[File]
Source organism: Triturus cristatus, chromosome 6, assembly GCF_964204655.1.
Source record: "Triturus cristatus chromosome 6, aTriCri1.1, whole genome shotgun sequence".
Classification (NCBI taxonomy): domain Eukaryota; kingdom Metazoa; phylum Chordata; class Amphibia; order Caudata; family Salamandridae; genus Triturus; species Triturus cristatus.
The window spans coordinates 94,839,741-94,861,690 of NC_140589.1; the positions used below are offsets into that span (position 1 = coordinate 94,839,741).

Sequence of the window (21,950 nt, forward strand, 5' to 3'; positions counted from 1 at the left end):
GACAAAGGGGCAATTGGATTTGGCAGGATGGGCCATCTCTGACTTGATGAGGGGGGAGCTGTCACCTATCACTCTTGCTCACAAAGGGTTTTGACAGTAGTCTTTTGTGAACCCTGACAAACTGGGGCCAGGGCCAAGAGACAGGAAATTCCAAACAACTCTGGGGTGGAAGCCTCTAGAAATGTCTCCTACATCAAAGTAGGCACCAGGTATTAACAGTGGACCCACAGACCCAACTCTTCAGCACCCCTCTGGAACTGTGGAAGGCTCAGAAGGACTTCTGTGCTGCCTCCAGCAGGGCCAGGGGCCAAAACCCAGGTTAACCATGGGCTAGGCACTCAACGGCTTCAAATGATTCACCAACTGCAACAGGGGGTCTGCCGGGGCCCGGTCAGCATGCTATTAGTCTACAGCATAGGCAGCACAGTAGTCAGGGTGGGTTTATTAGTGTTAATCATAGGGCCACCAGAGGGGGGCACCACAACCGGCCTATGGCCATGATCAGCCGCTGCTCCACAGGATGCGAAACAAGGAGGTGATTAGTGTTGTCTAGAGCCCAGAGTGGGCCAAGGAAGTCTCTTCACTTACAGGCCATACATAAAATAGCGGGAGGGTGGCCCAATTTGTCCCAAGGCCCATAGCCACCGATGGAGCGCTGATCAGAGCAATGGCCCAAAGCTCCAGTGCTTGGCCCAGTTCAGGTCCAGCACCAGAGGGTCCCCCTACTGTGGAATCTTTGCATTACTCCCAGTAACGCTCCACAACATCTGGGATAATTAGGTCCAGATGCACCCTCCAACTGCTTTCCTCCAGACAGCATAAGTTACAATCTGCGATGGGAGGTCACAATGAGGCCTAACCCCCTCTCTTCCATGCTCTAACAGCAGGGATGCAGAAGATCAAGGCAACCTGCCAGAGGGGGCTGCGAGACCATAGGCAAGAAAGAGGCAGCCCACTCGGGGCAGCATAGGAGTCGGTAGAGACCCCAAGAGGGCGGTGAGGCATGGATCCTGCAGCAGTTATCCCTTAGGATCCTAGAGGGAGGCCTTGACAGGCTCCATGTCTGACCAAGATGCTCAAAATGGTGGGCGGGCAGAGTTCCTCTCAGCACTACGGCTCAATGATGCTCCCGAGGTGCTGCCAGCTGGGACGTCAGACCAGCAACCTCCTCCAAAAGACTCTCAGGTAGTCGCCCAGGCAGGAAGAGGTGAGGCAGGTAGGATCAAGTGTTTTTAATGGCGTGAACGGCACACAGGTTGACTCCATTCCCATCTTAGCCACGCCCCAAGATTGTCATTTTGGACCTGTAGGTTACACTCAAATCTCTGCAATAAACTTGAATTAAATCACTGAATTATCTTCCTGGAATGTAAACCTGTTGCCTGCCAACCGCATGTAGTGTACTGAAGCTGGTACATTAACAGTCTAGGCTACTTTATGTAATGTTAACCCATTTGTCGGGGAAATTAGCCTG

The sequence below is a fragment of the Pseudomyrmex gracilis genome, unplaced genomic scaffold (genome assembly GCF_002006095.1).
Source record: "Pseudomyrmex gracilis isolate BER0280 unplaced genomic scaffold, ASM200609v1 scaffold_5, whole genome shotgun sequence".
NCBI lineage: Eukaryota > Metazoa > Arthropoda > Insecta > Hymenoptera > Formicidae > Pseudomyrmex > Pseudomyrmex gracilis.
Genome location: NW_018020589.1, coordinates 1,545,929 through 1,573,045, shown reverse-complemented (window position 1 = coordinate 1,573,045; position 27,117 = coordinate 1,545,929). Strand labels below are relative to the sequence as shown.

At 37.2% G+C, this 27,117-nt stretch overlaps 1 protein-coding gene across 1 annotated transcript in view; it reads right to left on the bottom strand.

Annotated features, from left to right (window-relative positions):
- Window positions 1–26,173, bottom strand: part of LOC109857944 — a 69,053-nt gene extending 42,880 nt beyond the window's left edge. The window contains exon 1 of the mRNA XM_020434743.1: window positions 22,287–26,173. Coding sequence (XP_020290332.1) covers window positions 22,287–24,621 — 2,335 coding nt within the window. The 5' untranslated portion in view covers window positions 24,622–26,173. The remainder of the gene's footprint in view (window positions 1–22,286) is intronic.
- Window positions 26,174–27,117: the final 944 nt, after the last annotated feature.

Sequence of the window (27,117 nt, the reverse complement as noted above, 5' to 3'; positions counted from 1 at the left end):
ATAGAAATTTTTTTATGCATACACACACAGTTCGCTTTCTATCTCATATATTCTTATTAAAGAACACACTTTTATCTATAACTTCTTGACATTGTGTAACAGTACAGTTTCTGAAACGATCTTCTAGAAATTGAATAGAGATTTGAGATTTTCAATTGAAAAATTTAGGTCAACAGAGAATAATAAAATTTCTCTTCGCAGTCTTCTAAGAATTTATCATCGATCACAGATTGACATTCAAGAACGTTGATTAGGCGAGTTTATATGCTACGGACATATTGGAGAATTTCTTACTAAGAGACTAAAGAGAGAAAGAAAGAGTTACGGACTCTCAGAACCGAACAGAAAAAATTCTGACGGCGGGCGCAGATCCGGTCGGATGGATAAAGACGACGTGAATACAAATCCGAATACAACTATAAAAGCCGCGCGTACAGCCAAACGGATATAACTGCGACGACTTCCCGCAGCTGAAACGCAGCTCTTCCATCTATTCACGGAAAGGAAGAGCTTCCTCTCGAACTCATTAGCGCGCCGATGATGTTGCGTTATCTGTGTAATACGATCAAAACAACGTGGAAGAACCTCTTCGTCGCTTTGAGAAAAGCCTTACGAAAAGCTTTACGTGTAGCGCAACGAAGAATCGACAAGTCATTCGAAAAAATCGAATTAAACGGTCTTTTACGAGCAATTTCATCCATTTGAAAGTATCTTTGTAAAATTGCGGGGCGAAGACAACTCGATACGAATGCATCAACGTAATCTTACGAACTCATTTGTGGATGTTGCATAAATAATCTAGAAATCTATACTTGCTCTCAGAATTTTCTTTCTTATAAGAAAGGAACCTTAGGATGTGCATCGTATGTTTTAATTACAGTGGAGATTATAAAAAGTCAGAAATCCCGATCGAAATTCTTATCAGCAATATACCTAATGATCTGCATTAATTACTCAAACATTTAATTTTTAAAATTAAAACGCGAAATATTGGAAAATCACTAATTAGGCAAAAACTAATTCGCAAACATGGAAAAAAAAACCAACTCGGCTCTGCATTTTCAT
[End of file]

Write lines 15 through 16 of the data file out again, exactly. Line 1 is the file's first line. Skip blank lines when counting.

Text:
Sequence of the window (27,117 nt, the reverse complement as noted above, 5' to 3'; positions counted from 1 at the left end):
ATAGAAATTTTTTTATGCATACACACACAGTTCGCTTTCTATCTCATATATTCTTATTAAAGAACACACTTTTATCTATAACTTCTTGACATTGTGTAACAGTACAGTTTCTGAAACGATCTTCTAGAAATTGAATAGAGATTTGAGATTTTCAATTGAAAAATTTAGGTCAACAGAGAATAATAAAATTTCTCTTCGCAGTCTTCTAAGAATTTATCATCGATCACAGATTGACATTCAAGAACGTTGATTAGGCGAGTTTATATGCTACGGACATATTGGAGAATTTCTTACTAAGAGACTAAAGAGAGAAAGAAAGAGTTACGGACTCTCAGAACCGAACAGAAAAAATTCTGACGGCGGGCGCAGATCCGGTCGGATGGATAAAGACGACGTGAATACAAATCCGAATACAACTATAAAAGCCGCGCGTACAGCCAAACGGATATAACTGCGACGACTTCCCGCAGCTGAAACGCAGCTCTTCCATCTATTCACGGAAAGGAAGAGCTTCCTCTCGAACTCATTAGCGCGCCGATGATGTTGCGTTATCTGTGTAATACGATCAAAACAACGTGGAAGAACCTCTTCGTCGCTTTGAGAAAAGCCTTACGAAAAGCTTTACGTGTAGCGCAACGAAGAATCGACAAGTCATTCGAAAAAATCGAATTAAACGGTCTTTTACGAGCAATTTCATCCATTTGAAAGTATCTTTGTAAAATTGCGGGGCGAAGACAACTCGATACGAATGCATCAACGTAATCTTACGAACTCATTTGTGGATGTTGCATAAATAATCTAGAAATCTATACTTGCTCTCAGAATTTTCTTTCTTATAAGAAAGGAACCTTAGGATGTGCATCGTATGTTTTAATTACAGTGGAGATTATAAAAAGTCAGAAATCCCGATCGAAATTCTTATCAGCAATATACCTAATGATCTGCATTAATTACTCAAACATTTAATTTTTAAAATTAAAACGCGAAATATTGGAAAATCACTAATTAGGCAAAAACTAATTCGCAAACATGGAAAAAAAAACCAACTCGGCTCTGCATTTTCAT